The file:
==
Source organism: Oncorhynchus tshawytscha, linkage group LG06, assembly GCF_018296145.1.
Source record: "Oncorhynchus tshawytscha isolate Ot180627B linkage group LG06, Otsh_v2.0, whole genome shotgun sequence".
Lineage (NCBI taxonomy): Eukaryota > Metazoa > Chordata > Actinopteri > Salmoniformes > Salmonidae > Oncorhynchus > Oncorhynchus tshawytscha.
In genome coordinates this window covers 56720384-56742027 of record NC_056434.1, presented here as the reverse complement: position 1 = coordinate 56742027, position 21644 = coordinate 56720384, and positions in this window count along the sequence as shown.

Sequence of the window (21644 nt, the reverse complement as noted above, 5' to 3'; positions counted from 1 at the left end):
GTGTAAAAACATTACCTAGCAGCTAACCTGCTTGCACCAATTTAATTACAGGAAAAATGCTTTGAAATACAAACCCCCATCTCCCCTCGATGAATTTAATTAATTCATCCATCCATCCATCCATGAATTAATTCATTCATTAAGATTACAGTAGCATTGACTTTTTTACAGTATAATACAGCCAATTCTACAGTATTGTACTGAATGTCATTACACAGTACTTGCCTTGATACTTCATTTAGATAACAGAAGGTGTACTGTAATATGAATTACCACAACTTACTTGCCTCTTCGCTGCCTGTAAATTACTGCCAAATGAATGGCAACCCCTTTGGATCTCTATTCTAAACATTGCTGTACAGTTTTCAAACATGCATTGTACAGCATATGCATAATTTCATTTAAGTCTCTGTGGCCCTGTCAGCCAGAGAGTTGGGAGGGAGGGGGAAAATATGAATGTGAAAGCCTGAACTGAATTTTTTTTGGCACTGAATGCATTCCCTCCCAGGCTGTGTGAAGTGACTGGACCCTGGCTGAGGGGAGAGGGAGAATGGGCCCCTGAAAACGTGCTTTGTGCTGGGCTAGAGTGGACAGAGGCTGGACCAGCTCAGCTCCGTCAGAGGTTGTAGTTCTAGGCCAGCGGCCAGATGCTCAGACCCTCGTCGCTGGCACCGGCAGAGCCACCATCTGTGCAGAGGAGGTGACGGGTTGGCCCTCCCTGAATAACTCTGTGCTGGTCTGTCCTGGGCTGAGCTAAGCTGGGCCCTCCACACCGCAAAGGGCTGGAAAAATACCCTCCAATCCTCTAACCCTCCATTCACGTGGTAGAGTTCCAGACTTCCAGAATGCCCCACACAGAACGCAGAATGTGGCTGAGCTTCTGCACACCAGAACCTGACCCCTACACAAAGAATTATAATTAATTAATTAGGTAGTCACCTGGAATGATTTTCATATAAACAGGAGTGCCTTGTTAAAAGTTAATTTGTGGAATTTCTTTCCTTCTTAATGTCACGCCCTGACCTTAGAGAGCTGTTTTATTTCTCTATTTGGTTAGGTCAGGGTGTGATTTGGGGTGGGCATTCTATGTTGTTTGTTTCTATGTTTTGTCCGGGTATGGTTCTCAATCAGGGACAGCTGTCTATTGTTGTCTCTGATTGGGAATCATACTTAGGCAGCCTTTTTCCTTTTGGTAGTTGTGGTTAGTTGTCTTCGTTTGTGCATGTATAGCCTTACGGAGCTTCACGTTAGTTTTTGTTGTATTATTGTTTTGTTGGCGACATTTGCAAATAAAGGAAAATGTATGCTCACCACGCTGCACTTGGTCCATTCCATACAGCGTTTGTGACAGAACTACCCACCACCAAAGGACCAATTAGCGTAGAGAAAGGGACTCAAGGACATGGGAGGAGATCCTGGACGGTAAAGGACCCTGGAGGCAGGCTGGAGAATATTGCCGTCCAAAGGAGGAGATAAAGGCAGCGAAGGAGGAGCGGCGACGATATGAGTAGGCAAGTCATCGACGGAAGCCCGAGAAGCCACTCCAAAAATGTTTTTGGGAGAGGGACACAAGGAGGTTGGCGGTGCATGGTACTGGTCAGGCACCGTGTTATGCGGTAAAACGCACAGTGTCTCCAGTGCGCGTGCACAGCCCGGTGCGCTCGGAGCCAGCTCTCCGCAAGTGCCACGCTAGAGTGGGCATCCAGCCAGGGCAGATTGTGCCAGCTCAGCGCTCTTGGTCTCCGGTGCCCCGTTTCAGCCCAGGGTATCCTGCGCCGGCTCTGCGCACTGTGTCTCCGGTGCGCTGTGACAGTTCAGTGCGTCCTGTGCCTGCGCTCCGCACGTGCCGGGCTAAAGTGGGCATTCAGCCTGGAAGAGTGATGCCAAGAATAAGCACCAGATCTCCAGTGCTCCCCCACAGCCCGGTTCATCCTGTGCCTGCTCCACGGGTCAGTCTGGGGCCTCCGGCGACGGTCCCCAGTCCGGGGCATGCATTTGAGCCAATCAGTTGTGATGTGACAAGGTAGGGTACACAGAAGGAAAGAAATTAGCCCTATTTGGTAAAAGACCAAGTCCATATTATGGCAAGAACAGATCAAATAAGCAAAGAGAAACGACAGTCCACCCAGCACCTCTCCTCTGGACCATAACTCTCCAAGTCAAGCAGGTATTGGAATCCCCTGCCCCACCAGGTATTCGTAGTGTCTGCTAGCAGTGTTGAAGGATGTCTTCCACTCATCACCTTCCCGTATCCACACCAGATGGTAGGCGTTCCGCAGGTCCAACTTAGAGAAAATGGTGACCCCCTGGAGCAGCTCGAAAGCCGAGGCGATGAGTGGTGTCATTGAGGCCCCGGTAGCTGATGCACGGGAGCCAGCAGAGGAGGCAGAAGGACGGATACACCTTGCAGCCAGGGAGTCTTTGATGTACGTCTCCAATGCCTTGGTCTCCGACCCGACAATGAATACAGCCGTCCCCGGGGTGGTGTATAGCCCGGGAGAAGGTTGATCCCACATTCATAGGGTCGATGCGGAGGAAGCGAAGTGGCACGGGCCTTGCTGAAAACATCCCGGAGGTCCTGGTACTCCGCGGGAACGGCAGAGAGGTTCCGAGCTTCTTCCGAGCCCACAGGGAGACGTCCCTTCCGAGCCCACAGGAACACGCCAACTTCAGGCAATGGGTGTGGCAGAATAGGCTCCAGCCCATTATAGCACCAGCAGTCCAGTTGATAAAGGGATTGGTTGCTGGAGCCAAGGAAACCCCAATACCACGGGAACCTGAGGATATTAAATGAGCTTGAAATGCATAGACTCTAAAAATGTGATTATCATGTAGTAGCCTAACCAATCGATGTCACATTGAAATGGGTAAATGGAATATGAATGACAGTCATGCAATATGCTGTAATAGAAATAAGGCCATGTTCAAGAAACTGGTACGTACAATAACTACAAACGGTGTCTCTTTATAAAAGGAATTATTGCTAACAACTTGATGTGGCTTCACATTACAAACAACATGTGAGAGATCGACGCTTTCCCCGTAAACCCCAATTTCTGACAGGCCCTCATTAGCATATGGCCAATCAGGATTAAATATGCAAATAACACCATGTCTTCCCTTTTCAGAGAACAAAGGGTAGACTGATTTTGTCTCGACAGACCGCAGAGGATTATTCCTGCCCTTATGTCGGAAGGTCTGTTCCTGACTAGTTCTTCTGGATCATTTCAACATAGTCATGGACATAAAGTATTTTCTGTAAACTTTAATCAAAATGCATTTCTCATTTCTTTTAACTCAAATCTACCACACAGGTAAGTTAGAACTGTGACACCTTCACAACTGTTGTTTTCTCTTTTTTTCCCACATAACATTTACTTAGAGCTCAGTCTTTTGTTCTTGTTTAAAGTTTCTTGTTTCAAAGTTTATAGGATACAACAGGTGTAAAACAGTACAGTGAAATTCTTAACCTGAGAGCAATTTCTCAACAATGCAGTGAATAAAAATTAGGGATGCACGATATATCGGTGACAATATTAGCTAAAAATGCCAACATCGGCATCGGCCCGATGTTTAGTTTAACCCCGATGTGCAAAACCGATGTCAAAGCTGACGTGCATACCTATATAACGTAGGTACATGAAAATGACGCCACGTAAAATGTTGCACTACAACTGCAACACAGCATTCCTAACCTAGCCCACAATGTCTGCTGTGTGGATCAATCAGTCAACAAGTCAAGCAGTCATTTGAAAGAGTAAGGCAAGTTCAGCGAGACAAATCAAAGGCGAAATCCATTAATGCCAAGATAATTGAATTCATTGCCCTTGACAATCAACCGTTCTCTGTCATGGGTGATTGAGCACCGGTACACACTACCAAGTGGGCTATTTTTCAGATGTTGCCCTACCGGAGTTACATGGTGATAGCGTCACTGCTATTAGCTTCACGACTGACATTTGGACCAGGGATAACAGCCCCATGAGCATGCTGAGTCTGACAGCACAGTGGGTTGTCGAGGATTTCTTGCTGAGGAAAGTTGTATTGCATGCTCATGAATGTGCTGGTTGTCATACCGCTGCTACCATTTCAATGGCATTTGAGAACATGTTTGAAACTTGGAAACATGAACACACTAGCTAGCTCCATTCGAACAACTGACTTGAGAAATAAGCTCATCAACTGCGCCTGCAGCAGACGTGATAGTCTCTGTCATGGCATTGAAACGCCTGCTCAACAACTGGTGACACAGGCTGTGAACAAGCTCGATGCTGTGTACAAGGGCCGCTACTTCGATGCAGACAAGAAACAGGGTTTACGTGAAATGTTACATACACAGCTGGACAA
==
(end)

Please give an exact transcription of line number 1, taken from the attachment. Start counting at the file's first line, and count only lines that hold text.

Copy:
Source organism: Oncorhynchus tshawytscha, linkage group LG06, assembly GCF_018296145.1.